• Monika

I fasted for 40 hours and this is what happened

Intermittent fasting (including religious fasting) has been known to humans (and animals) since the beginning of time.

What is intermittent fasting (IF)?

Intermittent fasting is a way of eating that cycles periods of eating with periods of fasting. It doesn't specify foods to eat or not eat, rather, it focuses on when to eat them.

Nowadays, IF has been gaining popularity in the health and wellness circles. Multiple studies have shown benefits that extend far beyond weight loss, such as improvement in insulin sensitivity, blood pressure, lipid levels, cellular regeneration and overall longevity.

My first exposure to IF was in Poland during Christmas time. We were supposed to fast from dusk on 12/23 to dusk on 12/24 making it a 24 hour fast. I was a teenager and back then the thought of not eating for so long was making me panic. I tried to do it a few times but always failed. I would get dizzy or so hungry I couldn't last till dinner time.

Thinking back, my blood sugar levels had to be all over the place which made sense since my diet was super high in sugar, fat, salt and processed foods.

Since then I haven't tried IF until this year which seems to be the year of intermittent fasting. The amount of books, articles and research coming out on it has been overwhelming and I had to try it for myself.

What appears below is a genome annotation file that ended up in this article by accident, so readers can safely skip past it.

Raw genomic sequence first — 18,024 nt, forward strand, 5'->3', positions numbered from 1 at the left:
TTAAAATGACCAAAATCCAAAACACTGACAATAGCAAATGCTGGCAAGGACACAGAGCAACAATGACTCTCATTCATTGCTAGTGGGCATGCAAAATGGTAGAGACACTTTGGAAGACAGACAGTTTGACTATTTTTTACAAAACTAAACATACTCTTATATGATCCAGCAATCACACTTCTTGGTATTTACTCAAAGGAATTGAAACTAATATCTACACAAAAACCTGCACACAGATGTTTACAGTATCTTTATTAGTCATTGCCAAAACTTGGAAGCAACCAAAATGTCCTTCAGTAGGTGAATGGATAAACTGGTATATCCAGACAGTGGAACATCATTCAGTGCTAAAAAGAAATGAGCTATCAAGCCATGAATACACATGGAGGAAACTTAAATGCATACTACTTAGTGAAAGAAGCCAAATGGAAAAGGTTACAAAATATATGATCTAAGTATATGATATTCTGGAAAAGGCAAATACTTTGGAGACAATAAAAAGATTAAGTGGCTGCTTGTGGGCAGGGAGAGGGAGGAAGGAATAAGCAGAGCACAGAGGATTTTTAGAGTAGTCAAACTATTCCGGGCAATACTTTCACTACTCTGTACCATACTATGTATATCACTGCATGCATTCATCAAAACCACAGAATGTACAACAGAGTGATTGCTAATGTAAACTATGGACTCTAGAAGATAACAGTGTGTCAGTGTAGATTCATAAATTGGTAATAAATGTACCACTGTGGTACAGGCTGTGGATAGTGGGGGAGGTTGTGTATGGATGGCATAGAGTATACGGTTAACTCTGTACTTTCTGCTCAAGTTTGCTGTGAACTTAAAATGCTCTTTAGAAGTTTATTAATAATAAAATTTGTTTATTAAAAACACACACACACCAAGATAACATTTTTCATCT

Few notes before I get into the details:

1) This article is not intended to encourage you to try fasting.

My goal is to simply share my personal experience and observations.

2) When I refer to a period of fasting I mean the time during which nothing other than water, black coffee and tea is consumed. Some IF protocols allow broths and fats such as coconut oil mixed into the liquids but I personally haven't done that.

3) Do not try fasting if you are on any kind of prescription medications, especially medications for blood pressure, diabetes and/or thyroid.

4) Do not try fasting if you are pregnant, undernourished, breast feeding or if you have any kind of food disorder.

5) Always consult your physician before trying any kind of fasting protocols or else you may be putting yourself at risk.

6) Before I decided to do a 40 hour fast I tried multiple 16 hour fasts and one 22 hour.

Here's the overview of my experience:

16 hours fast

I've been incorporating 16 hour fasts mostly when I travel. I've found that fasting makes my journeys much more comfortable by significantly reducing GI discomfort (bloating, constipation, etc.) that I would sometimes experience. I also never have to worry what to eat on a plane or at the airport.

16 hour fasts are very simple.

As an example, you would have your last meal & anything calorie rich on Friday at 8 pm and then wouldn't eat until 12 noon on Saturday. The only meal you skip would be breakfast and any snacks you would normally have between that and lunch.

Another example of a 16 hour fast would be to have an early dinner on Friday at 4 pm and then late breakfast on Saturday at 8am.